She paused and inhaled several deep breaths. Though eager for her dinner to arrive, caution still made her pause and peer through the blinds. If only she had a sense of security like her pet. Instead, she felt cornered like the hapless animal outside her door.
The past few nights she’d had strange dreams about being pursued by something sinister — like a band of coyotes — but she couldn’t recall the details after she woke up. Worse, she couldn’t shake the feeling that someone had been watching her the past few days.
She shuddered and glanced over her shoulder, and then peeked through the blinds a second time.
Maybe she was just being paranoid. Wouldn’t be the first time she overreacted only to discover her imagination had been running wild again.
Most of the time her anxiety came from a credible source. Like the morning she found a snake dozing on her front patio. Thankfully she’d had the good sense to shut the door before it had a chance to react to being startled. Animal control sure came in handy in those situations. She had their number on speed dial… just in case.
It was bad enough she’d found scorpions in her home when she first moved in. The pest control man had searched for them with a black light to make sure he caught them all. She shuddered at the memory and recalled the hairy tarantula in the sink last month. There were enough creepy critters in the desert to make even the bravest woman swoon.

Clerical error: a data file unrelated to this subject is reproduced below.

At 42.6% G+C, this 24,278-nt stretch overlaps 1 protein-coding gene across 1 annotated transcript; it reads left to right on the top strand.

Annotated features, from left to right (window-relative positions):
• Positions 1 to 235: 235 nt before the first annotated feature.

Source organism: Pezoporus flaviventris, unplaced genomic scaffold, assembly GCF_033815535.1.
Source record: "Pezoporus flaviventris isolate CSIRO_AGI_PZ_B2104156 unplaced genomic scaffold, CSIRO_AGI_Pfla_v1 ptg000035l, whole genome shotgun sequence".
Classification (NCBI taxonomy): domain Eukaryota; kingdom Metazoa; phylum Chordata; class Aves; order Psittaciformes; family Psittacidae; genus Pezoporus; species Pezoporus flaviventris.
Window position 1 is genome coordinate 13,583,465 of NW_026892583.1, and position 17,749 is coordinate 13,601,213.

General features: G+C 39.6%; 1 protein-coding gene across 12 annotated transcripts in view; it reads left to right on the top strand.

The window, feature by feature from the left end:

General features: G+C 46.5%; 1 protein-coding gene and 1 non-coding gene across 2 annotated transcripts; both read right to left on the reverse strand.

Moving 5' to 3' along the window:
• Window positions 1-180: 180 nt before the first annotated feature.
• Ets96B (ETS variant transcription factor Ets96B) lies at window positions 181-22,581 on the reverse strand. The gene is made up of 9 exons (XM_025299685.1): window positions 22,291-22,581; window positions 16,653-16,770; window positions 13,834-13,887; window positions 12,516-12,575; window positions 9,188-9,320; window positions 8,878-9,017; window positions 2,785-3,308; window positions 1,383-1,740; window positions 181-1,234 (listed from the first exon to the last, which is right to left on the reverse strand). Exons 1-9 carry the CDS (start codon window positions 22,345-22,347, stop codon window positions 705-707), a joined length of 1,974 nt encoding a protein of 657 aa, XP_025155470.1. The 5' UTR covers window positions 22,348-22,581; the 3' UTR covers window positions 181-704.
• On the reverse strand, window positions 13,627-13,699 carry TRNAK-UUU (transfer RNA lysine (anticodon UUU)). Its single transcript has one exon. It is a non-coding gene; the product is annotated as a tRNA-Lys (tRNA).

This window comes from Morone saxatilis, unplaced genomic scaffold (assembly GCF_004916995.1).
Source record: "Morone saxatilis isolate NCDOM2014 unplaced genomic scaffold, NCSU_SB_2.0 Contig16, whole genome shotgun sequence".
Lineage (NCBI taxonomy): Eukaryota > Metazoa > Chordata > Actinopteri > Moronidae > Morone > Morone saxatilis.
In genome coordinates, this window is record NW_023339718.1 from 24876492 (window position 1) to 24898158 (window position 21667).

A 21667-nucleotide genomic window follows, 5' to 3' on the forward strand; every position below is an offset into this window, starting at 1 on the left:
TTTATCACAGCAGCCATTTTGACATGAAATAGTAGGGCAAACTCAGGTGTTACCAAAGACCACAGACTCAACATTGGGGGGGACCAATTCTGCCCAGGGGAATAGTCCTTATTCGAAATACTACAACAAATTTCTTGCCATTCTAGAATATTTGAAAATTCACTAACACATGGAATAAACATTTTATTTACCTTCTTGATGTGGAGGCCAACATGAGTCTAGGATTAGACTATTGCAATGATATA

She shuddered again. Fortunately, her exterminator came every other month and killed the pests before they could sting her or her sweet dog. Without Baby as her companion, she would become even more of a recluse — if that were possible.
Hating her weakness, her fear of leaving the house, Laney rubbed her forehead and groaned. Maybe if she had a friend to talk to — someone other than her pet — she could get her life back to normal. But fear followed her everywhere these days, cutting her off from normal relationships. From love and friendship. It even smothered her faith.
You’re not alone…
She sucked in her breath. Had God finally spoken to her heart after all this time?
The doorbell chimed. Her heart jolted even though she’d anticipated the sound. She swallowed hard, fighting to calm her breathing. It seemed ridiculous that she’d expected the delivery, and yet the abrupt noise still made her pulse race.